Top tips for avoiding work overload

Top Tips For Avoiding Work Overload Photo by TIM GOUW

In our busy, modern world, we often succumb to feelings of work-related stress and exhaustion. As a result, panic sets in. Indeed, a recent UK study suggests that, in the past year, 74% of people have felt so stressed they feel overwhelmed or unable to cope. With ever-increasing workloads, excessive digital stimulation and shorter deadlines, what can you do to effectively manage your workload?

1. To-do lists

We love to feel organised. To-do lists are an age-old tactic for keeping work overload in check. Your brain is then free to focus on one task at a time. A study by Wake Forest University showed that, while tasks we haven’t done distract us, just making a plan to get them done can free us from this anxiety.

Start by treating yourself to a really nice notebook. You can write your to-do list down on paper or even on your office notebook. Take five minutes, over your morning coffee, to write out your tasks for the day. Didn’t get everything done? Simply jot it down for tomorrow. Separate personal and professional tasks, and avoid making the list too long; you want to feel the satisfaction of ticking things off as often as possible.

2. Scheduling

Otherwise known as “schedule blocking”, this process is important for work overload. It involves the use of an hour-by-hour diary. Using your to-do list, examine the number of hours you have in the day and block out certain times for certain tasks. Many people turn this into a creative process. For example, they use bright-coloured pens and highlighters to clearly demarcate their “blocks”. By allotting time to tasks and breaking them down into manageable pieces, you’ll feel like you’ve got more control over your work life and are better able to manage expectations.

3. Flex your ‘no’ muscle

We live in a world where “yes” is the default. However, we need to tame our inner “chimp” and embrace the power of “no”. Our inner “chimp” is our limbic system, the animalistic element of our brains that makes snap decisions. Instinctually, we act on impulse and say “yes” to things, often without thinking. Before too long, our stress management goes out of the window; we find ourselves bogged down with tasks and engagements we can’t handle. As nice as that colleague is, recognise your limits and be confident enough to say: “No, I’m sorry, I can’t fit that into my schedule right now.” And… breathe.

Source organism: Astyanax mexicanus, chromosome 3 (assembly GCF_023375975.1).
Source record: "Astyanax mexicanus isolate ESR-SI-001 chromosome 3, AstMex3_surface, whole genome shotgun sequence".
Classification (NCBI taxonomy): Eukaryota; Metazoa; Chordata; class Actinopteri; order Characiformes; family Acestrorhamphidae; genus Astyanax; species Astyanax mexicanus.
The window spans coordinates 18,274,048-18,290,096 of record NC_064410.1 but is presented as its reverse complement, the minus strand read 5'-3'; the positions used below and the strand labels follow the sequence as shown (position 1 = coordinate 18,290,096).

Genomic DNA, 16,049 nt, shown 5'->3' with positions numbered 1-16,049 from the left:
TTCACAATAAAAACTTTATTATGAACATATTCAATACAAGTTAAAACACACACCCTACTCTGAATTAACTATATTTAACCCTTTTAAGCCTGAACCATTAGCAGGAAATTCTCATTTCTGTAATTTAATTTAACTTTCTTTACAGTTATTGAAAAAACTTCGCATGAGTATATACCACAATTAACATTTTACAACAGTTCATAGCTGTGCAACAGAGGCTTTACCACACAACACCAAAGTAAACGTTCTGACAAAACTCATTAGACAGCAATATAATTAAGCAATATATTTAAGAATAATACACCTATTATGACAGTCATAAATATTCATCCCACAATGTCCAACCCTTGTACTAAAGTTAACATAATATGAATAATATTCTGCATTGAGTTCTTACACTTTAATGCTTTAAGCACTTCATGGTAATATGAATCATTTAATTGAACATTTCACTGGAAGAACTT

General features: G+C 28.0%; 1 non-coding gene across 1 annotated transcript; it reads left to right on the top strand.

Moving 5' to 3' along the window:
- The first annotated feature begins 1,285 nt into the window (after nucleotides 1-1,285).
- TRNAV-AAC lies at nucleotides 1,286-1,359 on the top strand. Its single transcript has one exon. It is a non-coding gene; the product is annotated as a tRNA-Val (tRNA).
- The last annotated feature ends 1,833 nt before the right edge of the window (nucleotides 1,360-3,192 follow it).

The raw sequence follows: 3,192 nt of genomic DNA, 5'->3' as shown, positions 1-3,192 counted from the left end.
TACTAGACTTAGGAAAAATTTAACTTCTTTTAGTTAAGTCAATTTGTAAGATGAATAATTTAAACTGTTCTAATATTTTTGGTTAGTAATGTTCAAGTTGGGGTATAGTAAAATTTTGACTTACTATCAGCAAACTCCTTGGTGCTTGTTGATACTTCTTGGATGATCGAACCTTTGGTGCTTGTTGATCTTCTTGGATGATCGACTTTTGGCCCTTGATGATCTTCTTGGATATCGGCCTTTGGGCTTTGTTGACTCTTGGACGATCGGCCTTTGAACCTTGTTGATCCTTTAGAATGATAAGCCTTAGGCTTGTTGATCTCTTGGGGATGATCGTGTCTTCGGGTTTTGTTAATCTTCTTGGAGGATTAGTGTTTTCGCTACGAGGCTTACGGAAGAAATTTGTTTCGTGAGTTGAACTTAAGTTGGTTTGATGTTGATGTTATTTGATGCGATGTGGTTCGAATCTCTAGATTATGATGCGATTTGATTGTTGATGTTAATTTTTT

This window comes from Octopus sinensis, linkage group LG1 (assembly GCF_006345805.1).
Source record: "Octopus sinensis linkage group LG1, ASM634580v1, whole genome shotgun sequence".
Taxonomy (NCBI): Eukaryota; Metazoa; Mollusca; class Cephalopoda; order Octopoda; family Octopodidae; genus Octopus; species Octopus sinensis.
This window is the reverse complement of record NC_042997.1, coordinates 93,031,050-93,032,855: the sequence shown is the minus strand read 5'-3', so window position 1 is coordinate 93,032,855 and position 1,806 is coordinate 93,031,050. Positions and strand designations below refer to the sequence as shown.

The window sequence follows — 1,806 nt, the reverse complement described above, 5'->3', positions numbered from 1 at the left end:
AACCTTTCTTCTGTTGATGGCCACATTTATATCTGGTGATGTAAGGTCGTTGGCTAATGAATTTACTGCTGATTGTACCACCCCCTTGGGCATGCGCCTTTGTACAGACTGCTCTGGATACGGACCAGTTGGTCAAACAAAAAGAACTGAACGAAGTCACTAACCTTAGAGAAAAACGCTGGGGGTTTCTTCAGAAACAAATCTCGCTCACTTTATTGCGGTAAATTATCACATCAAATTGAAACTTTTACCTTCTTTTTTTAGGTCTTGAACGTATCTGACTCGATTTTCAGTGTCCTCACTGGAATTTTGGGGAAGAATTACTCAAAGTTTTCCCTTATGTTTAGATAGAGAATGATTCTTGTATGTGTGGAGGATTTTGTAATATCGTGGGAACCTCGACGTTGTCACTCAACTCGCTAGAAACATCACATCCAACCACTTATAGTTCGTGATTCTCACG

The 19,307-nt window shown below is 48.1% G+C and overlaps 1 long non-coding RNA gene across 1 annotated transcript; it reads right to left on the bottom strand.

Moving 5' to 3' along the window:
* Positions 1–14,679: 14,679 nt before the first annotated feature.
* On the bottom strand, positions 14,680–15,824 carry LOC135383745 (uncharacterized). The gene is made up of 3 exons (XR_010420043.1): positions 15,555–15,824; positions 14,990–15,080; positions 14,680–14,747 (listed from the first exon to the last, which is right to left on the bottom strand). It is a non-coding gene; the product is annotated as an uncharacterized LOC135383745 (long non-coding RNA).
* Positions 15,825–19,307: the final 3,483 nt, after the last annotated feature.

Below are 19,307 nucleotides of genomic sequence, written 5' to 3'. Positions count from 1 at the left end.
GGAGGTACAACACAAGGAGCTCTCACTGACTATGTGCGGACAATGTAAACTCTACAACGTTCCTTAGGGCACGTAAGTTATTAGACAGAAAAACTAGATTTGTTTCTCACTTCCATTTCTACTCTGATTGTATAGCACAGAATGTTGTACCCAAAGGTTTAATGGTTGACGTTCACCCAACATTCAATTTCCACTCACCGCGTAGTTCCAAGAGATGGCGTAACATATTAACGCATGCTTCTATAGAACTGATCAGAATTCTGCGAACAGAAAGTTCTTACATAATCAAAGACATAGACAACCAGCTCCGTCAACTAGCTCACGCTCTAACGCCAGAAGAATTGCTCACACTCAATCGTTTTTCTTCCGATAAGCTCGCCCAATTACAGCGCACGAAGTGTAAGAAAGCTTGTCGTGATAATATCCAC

4. Give mobile apps a chance

The last place you may want to look for avoiding work-related stress is your mobile, but it’s actually a great way to avoid work overload and ensure your head is in a happy, clear place. By utilising a mobile phone rental service, you can ensure your fellow employees are always one click away from an app such as Headspace, which is described as a “gym membership for your mind” and allows you to meditate from the comfort of your office desk.

5. Find some peace

Ever feel like you’d like to escape from the office entirely? Changing the scenery by taking a walk or working in a different space is a great way to take a step back and reduce stress levels.

The break time stroll has even gone digital. Recent advances in VR (virtual reality) have opened the door to stress management experiences using the Oculus Rift virtual reality kit. During their break, workers can escape the sights and sounds of the office to relax in a peaceful setting. The system also has a mode whereby users can enjoy a peaceful setting but still receive real-time information and communications, allowing them to continue to work but in a much more relaxing scenario. Imagine if your desk was set in a forest glade… lovely! Initial studies have shown positive results in utilising VR for relaxation, even within a work environment. Perhaps your office will be next?

If you’re struggling with work overload, it’s important you don’t go it alone. Check out free resources, such as Mind UK or the Calm app for more information, or speak to your boss. You should always consult your GP if you think you are suffering from physical symptoms of personal or work-related stress.

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